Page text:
My latest update to Caltroid added two notable new features: the next available train is highlighted and scrolled into view automatically, and the simple locate function was replaced with a custom Google Map view. The map has Caltrain stations as an overlay, and the map starts out centered and zoomed so that all stations should be visible. While the map is active, it will update the users current position (using GPS and/or network location), and showing the nearest Caltrain station (as the crow flies). It is possible to select this station as the starting station from the map. Additionally, it is possible to tap the directions button on the map to get driving directions to the nearest station.

Working on the map feature was a pleasure now that I actually have an Android device.

If you look at the map view carefully, you will notice the text is written in transparent grey boxes with rounded corners. A stackoverflow question showed me how to do this with custom shape resource. I also based the map overlay largely on this blog post.

I had agonized for the longest time about how to get highlighting for the the list view. Then I stumbled into a couple of stackoverflow questions that showed me the way. In the end the best example I found was the List14 sample in Android API demos. I just need to call convertView.setBackgroundDrawable() with the right drawable, and make sure to add the following attribute for the list view: android:cacheColorHint="#00000000"

A Month of Nexus One

My first Android phone is the Nexus One. I tried to wait for an AT&T one, but the battery in my 8525 wasn’t so good anymore so I decided I could wait no longer. So far I am pretty happy with the phone.

I ordered the unsubsidized phone, which leaves me an option to go with T-Mobile or staying with AT&T. Time will tell which one I choose. T-Mobile coverage is my main concern. If I knew roaming would work well in the US without obnoxious costs, I might switch. On the other hand, I have been reasonably happy even with AT&T’s EDGE speeds. It is fast enough for checking email, do light browsing, and navigation works as well. Most of the time when I need the higher speeds I am in some location where I can use wifi.

Setting up the phone turned out to be a breeze. I just went through all the settings on first boot and everything worked. I was initially somewhat concerned about being able to put in the settings for AT&T network, but I didn’t really need to do anything fancy, just looking in the wireless options and selecting the only carrier it found (AT&T).

Since this is my first actual Android device, I put my Android apps through some tests on actual hardware. Everything worked! I’ve also been able to work on some new features (namely location related) that I didn’t much attempt with just the emulator. Some updates will roll out shortly.

Getting adp working with Nexus One turned out to be a little more work. First I updated the SDKs and the Eclipse ADT plugin, but even after this the phone was just showing with question marks in the launch dialog and would not let me copy the apk and run it. I found a thread on xda-developers which gave me the answer. I am on Ubuntu 8.04 and this is what I did:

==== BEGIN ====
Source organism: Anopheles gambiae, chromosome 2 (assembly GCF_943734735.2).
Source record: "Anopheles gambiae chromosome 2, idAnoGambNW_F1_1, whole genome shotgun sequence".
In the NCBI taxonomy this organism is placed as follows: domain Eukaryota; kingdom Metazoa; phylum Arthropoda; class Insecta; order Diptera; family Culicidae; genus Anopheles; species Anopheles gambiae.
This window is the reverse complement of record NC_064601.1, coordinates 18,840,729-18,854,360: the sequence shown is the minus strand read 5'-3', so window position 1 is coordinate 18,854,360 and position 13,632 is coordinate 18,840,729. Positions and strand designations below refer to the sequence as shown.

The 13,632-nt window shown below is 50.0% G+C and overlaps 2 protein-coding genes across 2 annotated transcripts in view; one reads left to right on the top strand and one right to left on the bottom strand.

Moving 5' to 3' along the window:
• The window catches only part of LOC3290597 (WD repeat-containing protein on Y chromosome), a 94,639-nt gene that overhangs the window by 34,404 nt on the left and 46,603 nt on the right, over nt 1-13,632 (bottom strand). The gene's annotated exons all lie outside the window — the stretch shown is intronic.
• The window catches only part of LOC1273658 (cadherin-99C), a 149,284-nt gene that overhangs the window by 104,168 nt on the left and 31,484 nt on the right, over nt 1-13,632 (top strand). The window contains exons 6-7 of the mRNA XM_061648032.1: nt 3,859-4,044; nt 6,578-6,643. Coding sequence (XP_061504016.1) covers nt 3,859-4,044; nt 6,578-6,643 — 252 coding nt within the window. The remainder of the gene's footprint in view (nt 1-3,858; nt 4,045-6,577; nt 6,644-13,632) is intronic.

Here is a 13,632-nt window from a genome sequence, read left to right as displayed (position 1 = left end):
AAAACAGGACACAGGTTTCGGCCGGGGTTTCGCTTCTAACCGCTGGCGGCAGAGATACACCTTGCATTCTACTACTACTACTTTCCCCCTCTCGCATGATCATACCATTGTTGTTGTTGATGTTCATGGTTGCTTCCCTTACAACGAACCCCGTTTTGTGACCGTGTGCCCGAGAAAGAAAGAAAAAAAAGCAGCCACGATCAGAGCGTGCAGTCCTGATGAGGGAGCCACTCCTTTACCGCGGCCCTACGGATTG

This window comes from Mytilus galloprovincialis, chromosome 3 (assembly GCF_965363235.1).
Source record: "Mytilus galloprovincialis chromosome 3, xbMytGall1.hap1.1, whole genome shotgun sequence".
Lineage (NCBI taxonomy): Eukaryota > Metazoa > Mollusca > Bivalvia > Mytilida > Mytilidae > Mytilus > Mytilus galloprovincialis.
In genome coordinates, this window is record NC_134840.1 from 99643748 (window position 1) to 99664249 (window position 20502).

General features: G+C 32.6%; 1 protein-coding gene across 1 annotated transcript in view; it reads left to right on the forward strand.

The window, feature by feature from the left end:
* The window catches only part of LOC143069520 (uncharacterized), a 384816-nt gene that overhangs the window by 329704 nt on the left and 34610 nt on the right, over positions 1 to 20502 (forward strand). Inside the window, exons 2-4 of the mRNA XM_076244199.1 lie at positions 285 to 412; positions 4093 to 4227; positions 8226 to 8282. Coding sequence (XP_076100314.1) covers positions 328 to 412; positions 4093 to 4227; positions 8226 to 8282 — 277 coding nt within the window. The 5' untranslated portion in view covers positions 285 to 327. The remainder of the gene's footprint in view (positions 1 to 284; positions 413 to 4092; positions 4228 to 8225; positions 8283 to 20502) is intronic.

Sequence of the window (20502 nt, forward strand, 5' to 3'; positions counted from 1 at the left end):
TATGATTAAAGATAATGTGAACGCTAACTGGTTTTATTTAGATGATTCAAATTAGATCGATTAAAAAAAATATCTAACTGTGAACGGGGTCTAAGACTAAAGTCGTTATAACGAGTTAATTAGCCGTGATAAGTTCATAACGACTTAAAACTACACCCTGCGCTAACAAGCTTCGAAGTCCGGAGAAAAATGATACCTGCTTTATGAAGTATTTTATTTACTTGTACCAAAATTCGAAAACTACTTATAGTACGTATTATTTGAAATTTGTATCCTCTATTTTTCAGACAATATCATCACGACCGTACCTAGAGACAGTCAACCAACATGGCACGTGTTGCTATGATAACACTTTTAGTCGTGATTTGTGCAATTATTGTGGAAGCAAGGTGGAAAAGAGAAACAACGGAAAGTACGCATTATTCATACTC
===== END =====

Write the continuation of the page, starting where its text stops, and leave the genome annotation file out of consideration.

1. Create file /etc/udev/51-android.rules with contents SUBSYSTEM=="usb", SYSFS{idVendor}=="0bb4", MODE="0666"
  2. Restart adp: adb kill-server && adb start-server
  3. Turn on USB Debugging on the phone in Application > Development settings
  4. Connect the phone with USB cable to the computer

I get great battery life on the Nexus One. And what I mean by that is that I can go for two full days before I need to recharge with my normal usage. I keep wifi, bluetooth and GPS off unless I am actually using them. I talk less than five minutes on the phone per day, browse a handful of websites for a few minutes, and read email several times a day. Surprisingly I also find myself playing some games, probably half and hour to an hour a day. You could say on most days I am not using the phone for anything that’d require a smartphone.

During my first week the phone had some stability issues, crashing several times when I had left it in the charger overnight. But once I uninstalled some applications that kept services running (SIPDroid, Fring and some other IM clients), I haven’t had a single crash. Best uptime when I remembered to check was over 300 hours.

I’ve encountered some annoying bugs as well. During my first week the phone got into a state where tapping the messaging icon always launched the browser. The only way I could recover was to reboot. This hasn’t happened since. Far more common problem is the soft keyboard not registering taps, or thinking I pressed one of the four buttons at the bottom (back, menu, home or search, with accompanied vibration feedback). Switching back and forth between apps fixes this eventually. I also seem to have situations when I don’t seem to get any GPS information. Some people have reported that this might require a reboot, but I haven’t been trying persistently enough to confirm if this is the only cure.

Voice recognition generally works great. There have been a few bizarre mistakes, like once I did a voice search saying “swype for android” and voice recognition thought I said “life on crack”. I find I miss a physical key I could press and do arbitrary voice commands, though.